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A slatted timber garden seat resting on concrete blocks


Outdoor bench seats can be really expensive - so why not try making your own? All you need are some Besser blocks and a piece of panel fencing. Yes, it's THAT easy.


1Get all your gear ready to go

We're using besser blocks to support our bench. These can be store bought, or you can reuse old blocks you have lying around. For the seat, we're using a piece of Merbau fence panel. This ready-made fence panel is great as it's the perfect day bed size – but the sky's the limit! Head in store to check out the range of wood/planks – and get creative.

Concrete blocks sitting on deck.

2Measure up

After you've purchased all your materials, measure up where you want your bench seat to go. Start by measuring how long your fence panel is (width and length), then mark out the corresponding length on the surface you'd like to place your bench seat. We opted for a patio – if you're putting yours on grass you may want to make sure it's level by putting down some support pavers first. 

Person using tape measure to make marks on deck.

3Place your concrete blocks down

You'll probably want to wear gloves for this bit – these concrete blocks are heavy and rough around the edges, so try to protect your hands. We are using six blocks across the distance of the fence panel so that the weight is evenly distributed.

Concrete blocks sitting on deck.

4Glue your concrete blocks together

We want our bench seat to sit high off the ground so we're stacking two cement blocks on top of each other. Secure these using liquid nails and a caulking gun – just run some across the top of your bottom block before placing the second on top. Wait a few hours for it to dry.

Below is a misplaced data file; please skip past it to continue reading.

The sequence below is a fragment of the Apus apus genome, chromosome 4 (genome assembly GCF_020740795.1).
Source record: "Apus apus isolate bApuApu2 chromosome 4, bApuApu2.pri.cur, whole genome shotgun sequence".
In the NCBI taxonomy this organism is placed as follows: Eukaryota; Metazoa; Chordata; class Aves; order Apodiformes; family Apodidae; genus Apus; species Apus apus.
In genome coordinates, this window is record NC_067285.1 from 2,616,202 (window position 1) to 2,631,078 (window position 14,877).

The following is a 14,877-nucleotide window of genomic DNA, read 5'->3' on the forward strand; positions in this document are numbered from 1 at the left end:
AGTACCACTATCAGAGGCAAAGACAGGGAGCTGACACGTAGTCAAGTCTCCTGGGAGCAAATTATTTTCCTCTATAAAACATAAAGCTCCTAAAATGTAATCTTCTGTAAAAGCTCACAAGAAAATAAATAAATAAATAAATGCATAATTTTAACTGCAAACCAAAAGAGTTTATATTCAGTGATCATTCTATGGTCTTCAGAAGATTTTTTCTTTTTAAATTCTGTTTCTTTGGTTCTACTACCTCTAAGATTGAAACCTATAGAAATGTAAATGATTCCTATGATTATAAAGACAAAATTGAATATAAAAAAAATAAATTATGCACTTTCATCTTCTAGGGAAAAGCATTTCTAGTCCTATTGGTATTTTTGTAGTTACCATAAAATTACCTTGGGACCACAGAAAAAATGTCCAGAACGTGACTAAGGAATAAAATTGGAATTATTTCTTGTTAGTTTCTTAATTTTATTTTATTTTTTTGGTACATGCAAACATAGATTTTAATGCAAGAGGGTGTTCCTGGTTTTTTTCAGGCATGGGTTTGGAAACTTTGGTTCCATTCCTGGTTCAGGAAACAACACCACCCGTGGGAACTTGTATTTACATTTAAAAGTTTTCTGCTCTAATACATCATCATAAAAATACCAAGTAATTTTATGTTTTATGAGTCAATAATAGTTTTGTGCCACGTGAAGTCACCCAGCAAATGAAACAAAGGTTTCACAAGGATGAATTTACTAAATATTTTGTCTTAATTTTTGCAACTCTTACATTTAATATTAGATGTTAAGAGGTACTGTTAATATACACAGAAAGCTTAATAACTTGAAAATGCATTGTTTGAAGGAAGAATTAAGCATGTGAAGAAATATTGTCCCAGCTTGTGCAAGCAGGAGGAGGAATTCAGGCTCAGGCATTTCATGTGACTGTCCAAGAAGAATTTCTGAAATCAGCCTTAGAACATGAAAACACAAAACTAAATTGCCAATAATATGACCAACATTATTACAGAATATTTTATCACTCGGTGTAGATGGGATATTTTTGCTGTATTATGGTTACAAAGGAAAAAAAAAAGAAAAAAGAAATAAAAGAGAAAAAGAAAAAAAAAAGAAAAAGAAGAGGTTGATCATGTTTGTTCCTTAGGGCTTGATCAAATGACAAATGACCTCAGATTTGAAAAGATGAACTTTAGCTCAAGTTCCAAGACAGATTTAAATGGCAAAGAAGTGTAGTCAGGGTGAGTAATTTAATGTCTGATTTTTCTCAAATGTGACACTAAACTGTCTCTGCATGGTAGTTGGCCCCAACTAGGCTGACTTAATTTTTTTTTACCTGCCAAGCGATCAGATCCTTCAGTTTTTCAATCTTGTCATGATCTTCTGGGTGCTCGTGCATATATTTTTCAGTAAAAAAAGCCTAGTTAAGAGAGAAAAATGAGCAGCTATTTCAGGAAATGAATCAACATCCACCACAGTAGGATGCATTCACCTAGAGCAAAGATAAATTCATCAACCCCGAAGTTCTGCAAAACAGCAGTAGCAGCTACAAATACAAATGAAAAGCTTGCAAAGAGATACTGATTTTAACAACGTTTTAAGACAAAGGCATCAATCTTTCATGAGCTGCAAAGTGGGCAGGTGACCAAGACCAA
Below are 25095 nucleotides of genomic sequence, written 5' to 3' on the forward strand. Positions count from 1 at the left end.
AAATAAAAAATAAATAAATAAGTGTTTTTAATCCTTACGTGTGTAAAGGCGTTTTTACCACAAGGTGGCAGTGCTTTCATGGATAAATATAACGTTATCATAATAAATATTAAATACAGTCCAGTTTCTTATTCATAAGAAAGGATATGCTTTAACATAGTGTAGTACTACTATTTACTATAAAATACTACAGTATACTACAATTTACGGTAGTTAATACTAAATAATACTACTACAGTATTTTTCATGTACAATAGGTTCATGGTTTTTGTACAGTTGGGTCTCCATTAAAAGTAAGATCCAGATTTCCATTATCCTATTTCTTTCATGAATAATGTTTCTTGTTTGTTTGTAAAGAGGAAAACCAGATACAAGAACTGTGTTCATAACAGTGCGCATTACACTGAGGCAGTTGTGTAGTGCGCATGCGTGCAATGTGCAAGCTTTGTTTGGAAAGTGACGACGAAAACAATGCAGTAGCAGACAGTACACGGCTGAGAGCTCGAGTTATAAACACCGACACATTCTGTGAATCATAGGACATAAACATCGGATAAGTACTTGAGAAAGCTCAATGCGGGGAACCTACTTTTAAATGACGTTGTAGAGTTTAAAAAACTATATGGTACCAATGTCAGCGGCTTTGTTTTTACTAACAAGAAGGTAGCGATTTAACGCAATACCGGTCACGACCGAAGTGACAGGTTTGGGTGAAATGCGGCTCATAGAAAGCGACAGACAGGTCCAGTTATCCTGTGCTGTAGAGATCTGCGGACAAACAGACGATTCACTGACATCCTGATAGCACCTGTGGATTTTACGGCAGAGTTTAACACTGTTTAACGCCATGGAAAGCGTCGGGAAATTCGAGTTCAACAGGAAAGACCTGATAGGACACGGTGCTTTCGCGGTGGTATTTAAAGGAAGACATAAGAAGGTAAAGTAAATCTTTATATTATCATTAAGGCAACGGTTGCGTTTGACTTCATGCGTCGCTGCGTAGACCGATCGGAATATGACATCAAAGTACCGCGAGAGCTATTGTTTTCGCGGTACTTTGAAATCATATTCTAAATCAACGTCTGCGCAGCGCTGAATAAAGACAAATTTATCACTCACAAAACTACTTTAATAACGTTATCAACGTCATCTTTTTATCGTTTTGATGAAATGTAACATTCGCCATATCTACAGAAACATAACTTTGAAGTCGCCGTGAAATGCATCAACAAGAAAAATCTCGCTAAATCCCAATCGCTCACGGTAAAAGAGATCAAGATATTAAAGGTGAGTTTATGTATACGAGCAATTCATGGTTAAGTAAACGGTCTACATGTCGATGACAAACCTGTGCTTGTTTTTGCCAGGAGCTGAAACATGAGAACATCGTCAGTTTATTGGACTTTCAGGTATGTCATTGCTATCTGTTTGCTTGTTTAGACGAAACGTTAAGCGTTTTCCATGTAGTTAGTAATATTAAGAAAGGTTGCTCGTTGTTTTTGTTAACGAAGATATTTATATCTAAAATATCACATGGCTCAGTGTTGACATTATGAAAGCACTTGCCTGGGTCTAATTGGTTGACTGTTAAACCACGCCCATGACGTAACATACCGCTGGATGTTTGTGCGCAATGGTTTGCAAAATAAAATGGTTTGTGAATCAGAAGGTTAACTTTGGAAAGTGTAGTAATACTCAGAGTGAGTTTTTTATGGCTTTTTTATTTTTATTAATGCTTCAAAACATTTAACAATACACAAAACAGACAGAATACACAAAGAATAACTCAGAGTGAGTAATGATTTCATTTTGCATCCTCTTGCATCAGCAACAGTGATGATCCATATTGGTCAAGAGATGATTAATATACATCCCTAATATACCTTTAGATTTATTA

Person squeezing tube of glue inside concrete block.

5Place your fence panel on top

Grab your fence panel and place it on top of your besser blocks – and you're done! If you know that's where you want your bench seat to stay indefinitely you may want to glue your fence panel to the blocks, but this is by no means necessary. If you're renting, or likely to be moving at some point, keep the panel separate to make it easier to move.

Person using spirit level on timber.

6Get lounging!

Happy days. You're good to go! Grab your favourite outdoor cushions and rugs and get lounging!

Person sitting on DIY concrete benchtop and reading a magazine.

7Keep watching

Watch the full episode and more D.I.Y. projects from Make It Yours Episode 3: Backyard Makeover by Tim and Mat.

Health & Safety

Please make sure you use all equipment appropriately and safely when following the advice in these D.I.Y. videos. You need to be familiar with how to use equipment safely and follow the instructions that came with the equipment. If you are unsure, you may feel it is safest to consult an expert, such as the manufacturer or an expert Bunnings Team Member.

Grave health hazards are linked to asbestos, which may be in homes built up to 1990. Health hazards may result from exposure to lead-based paints in older materials and copper chromium arsenic (CCA) treated timber. For information on the dangers of asbestos, lead-based paint and CCA treated timber and tips for dealing with these materials contact your local council's Environmental Health Officer. You can also use a simple test kit from Bunnings to indicate the presence of lead-based paint.